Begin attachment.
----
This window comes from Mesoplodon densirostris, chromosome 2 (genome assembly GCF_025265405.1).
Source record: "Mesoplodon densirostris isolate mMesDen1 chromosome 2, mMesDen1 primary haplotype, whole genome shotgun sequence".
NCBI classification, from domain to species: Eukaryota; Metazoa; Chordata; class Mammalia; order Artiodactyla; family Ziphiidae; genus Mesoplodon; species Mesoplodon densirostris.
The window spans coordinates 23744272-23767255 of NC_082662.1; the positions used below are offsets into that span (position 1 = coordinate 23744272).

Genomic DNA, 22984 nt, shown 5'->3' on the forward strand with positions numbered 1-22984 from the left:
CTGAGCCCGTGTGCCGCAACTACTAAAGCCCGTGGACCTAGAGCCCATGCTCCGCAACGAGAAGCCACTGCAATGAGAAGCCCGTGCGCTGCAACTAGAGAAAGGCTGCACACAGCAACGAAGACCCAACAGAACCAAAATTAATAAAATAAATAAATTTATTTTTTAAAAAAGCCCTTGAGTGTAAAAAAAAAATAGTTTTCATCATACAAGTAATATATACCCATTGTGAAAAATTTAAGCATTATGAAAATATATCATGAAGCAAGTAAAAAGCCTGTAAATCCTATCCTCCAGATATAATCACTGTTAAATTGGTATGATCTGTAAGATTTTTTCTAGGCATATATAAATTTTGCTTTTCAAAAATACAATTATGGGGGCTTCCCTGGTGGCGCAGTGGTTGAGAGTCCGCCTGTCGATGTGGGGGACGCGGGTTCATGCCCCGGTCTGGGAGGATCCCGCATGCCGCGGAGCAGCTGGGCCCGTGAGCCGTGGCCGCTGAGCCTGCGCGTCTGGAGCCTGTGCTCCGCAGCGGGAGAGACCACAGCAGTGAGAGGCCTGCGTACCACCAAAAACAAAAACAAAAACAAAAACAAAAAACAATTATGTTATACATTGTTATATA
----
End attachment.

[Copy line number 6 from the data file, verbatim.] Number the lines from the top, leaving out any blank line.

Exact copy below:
CTGAGCCCGTGTGCCGCAACTACTAAAGCCCGTGGACCTAGAGCCCATGCTCCGCAACGAGAAGCCACTGCAATGAGAAGCCCGTGCGCTGCAACTAGAGAAAGGCTGCACACAGCAACGAAGACCCAACAGAACCAAAATTAATAAAATAAATAAATTTATTTTTTAAAAAAGCCCTTGAGTGTAAAAAAAAAATAGTTTTCATCATACAAGTAATATATACCCATTGTGAAAAATTTAAGCATTATGAAAATATATCATGAAGCAAGTAAAAAGCCTGTAAATCCTATCCTCCAGATATAATCACTGTTAAATTGGTATGATCTGTAAGATTTTTTCTAGGCATATATAAATTTTGCTTTTCAAAAATACAATTATGGGGGCTTCCCTGGTGGCGCAGTGGTTGAGAGTCCGCCTGTCGATGTGGGGGACGCGGGTTCATGCCCCGGTCTGGGAGGATCCCGCATGCCGCGGAGCAGCTGGGCCCGTGAGCCGTGGCCGCTGAGCCTGCGCGTCTGGAGCCTGTGCTCCGCAGCGGGAGAGACCACAGCAGTGAGAGGCCTGCGTACCACCAAAAACAAAAACAAAAACAAAAACAAAAAACAATTATGTTATACATTGTTATATA